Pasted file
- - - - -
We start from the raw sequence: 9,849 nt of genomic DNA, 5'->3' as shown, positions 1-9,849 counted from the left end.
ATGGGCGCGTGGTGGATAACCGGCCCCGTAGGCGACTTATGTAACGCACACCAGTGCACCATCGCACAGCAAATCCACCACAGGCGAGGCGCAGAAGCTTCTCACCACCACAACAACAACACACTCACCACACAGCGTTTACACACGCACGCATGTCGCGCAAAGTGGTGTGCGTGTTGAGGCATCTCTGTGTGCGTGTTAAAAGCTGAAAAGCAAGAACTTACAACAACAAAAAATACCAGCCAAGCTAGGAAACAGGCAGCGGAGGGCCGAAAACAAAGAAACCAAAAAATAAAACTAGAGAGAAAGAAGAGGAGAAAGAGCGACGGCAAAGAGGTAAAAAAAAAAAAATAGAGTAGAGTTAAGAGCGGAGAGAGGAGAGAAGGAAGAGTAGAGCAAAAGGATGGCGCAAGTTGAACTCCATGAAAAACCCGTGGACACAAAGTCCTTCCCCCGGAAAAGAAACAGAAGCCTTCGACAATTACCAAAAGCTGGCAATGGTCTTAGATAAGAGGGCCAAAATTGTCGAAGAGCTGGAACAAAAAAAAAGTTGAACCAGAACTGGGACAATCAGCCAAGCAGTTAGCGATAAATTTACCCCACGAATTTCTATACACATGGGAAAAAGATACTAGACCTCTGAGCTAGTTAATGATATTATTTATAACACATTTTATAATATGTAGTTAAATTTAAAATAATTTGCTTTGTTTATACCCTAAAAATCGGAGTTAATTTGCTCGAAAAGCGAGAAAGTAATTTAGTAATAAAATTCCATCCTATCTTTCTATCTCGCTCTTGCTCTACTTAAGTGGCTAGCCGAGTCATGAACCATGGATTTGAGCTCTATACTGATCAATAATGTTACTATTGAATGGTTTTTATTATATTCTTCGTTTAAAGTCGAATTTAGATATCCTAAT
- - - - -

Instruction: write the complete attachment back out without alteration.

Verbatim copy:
We start from the raw sequence: 9,849 nt of genomic DNA, 5'->3' as shown, positions 1-9,849 counted from the left end.
ATGGGCGCGTGGTGGATAACCGGCCCCGTAGGCGACTTATGTAACGCACACCAGTGCACCATCGCACAGCAAATCCACCACAGGCGAGGCGCAGAAGCTTCTCACCACCACAACAACAACACACTCACCACACAGCGTTTACACACGCACGCATGTCGCGCAAAGTGGTGTGCGTGTTGAGGCATCTCTGTGTGCGTGTTAAAAGCTGAAAAGCAAGAACTTACAACAACAAAAAATACCAGCCAAGCTAGGAAACAGGCAGCGGAGGGCCGAAAACAAAGAAACCAAAAAATAAAACTAGAGAGAAAGAAGAGGAGAAAGAGCGACGGCAAAGAGGTAAAAAAAAAAAAATAGAGTAGAGTTAAGAGCGGAGAGAGGAGAGAAGGAAGAGTAGAGCAAAAGGATGGCGCAAGTTGAACTCCATGAAAAACCCGTGGACACAAAGTCCTTCCCCCGGAAAAGAAACAGAAGCCTTCGACAATTACCAAAAGCTGGCAATGGTCTTAGATAAGAGGGCCAAAATTGTCGAAGAGCTGGAACAAAAAAAAAGTTGAACCAGAACTGGGACAATCAGCCAAGCAGTTAGCGATAAATTTACCCCACGAATTTCTATACACATGGGAAAAAGATACTAGACCTCTGAGCTAGTTAATGATATTATTTATAACACATTTTATAATATGTAGTTAAATTTAAAATAATTTGCTTTGTTTATACCCTAAAAATCGGAGTTAATTTGCTCGAAAAGCGAGAAAGTAATTTAGTAATAAAATTCCATCCTATCTTTCTATCTCGCTCTTGCTCTACTTAAGTGGCTAGCCGAGTCATGAACCATGGATTTGAGCTCTATACTGATCAATAATGTTACTATTGAATGGTTTTTATTATATTCTTCGTTTAAAGTCGAATTTAGATATCCTAAT